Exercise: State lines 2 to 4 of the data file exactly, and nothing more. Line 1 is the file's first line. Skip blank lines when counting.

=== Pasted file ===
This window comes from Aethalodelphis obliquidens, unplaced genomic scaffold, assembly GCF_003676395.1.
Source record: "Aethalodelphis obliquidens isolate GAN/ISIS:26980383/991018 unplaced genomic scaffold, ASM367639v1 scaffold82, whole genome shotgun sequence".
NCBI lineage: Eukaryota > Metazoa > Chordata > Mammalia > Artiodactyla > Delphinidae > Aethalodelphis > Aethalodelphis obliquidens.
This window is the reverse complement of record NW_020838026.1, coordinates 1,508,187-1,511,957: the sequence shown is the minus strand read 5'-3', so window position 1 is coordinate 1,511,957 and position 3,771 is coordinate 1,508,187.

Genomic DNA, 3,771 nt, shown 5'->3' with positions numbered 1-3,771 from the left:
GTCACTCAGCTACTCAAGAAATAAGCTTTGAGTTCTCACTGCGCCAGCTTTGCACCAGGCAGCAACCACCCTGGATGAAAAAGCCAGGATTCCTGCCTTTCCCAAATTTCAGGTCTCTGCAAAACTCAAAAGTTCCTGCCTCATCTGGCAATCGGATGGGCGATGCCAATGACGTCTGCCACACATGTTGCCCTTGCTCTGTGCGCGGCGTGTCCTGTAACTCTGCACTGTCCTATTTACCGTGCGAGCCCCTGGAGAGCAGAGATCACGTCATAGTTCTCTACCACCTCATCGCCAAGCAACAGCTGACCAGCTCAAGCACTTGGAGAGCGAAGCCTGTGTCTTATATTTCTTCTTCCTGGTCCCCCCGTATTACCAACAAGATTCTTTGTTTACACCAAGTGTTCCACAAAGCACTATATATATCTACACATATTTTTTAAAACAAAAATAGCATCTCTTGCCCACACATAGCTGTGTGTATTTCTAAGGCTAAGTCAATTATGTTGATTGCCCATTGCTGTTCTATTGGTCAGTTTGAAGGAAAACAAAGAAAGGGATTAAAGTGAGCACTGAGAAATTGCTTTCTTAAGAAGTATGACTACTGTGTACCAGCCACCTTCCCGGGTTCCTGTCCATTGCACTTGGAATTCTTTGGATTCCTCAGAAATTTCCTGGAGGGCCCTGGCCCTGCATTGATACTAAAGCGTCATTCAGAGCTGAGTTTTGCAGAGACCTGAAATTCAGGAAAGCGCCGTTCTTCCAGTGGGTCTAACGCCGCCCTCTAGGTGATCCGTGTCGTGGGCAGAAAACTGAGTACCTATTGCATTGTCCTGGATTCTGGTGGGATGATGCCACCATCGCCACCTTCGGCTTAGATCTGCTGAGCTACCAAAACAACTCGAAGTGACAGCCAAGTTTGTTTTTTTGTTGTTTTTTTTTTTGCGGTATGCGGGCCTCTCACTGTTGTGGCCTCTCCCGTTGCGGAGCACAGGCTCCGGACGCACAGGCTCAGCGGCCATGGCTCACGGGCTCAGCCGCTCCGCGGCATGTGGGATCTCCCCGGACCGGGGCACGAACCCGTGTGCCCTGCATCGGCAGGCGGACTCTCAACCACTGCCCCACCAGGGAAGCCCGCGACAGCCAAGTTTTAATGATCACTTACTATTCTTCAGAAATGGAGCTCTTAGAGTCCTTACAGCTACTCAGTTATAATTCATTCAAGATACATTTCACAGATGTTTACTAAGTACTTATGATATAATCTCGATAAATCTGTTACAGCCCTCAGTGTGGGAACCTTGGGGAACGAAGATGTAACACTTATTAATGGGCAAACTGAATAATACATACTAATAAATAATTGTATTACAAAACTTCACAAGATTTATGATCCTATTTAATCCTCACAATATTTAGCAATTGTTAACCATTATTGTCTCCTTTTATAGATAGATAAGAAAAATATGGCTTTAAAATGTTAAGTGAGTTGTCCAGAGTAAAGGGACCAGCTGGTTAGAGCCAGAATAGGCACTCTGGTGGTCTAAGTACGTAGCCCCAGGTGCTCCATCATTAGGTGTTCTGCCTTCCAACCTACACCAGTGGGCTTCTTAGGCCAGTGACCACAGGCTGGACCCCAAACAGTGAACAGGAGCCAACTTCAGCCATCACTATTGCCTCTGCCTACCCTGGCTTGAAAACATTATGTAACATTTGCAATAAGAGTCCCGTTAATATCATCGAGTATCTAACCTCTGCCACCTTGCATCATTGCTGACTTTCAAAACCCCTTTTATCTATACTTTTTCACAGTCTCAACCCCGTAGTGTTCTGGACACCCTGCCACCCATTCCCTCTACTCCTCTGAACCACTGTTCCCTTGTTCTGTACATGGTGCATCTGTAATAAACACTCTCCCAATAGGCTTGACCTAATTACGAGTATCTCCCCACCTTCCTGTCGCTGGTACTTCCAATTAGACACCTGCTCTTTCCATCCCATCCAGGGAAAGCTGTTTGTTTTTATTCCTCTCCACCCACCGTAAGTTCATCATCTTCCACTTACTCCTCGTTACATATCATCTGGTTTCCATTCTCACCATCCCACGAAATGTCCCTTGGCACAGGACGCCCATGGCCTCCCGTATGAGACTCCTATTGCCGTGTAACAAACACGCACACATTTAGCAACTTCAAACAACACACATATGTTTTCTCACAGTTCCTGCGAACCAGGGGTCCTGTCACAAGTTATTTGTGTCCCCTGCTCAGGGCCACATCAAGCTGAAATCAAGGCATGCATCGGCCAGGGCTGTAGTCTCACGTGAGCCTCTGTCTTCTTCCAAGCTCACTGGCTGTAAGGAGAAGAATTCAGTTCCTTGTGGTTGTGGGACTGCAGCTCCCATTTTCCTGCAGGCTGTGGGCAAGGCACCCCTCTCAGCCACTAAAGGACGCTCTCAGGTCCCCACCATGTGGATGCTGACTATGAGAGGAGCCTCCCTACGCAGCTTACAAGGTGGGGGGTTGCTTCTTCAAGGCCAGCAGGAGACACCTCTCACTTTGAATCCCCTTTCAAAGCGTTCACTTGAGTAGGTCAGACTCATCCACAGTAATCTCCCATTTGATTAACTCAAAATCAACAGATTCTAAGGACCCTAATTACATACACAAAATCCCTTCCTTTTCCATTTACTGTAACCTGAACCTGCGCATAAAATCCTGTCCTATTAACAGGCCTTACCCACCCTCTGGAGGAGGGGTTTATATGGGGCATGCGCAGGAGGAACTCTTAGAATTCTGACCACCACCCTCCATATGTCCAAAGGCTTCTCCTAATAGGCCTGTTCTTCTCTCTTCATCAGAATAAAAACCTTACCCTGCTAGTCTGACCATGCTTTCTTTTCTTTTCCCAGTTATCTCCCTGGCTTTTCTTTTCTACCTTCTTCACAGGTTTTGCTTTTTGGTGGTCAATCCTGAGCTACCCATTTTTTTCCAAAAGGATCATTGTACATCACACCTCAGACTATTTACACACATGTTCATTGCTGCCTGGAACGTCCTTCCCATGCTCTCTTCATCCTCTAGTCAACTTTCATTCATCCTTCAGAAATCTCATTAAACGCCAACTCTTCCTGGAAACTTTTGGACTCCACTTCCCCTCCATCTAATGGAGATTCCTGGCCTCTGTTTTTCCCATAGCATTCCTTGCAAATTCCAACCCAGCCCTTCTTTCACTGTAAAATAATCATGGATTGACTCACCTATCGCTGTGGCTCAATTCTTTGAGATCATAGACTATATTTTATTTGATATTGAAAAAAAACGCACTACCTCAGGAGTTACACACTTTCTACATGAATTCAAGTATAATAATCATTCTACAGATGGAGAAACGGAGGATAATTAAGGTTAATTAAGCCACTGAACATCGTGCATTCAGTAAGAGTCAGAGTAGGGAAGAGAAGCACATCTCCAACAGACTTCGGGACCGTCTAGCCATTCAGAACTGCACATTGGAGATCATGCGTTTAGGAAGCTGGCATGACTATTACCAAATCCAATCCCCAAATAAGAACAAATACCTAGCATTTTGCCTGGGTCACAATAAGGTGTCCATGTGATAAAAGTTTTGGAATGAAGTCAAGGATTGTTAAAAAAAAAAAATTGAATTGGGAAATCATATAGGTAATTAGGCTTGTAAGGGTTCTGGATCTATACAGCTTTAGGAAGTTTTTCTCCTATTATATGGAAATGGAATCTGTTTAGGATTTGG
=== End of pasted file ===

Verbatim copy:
Source record: "Aethalodelphis obliquidens isolate GAN/ISIS:26980383/991018 unplaced genomic scaffold, ASM367639v1 scaffold82, whole genome shotgun sequence".
NCBI lineage: Eukaryota > Metazoa > Chordata > Mammalia > Artiodactyla > Delphinidae > Aethalodelphis > Aethalodelphis obliquidens.
This window is the reverse complement of record NW_020838026.1, coordinates 1,508,187-1,511,957: the sequence shown is the minus strand read 5'-3', so window position 1 is coordinate 1,511,957 and position 3,771 is coordinate 1,508,187.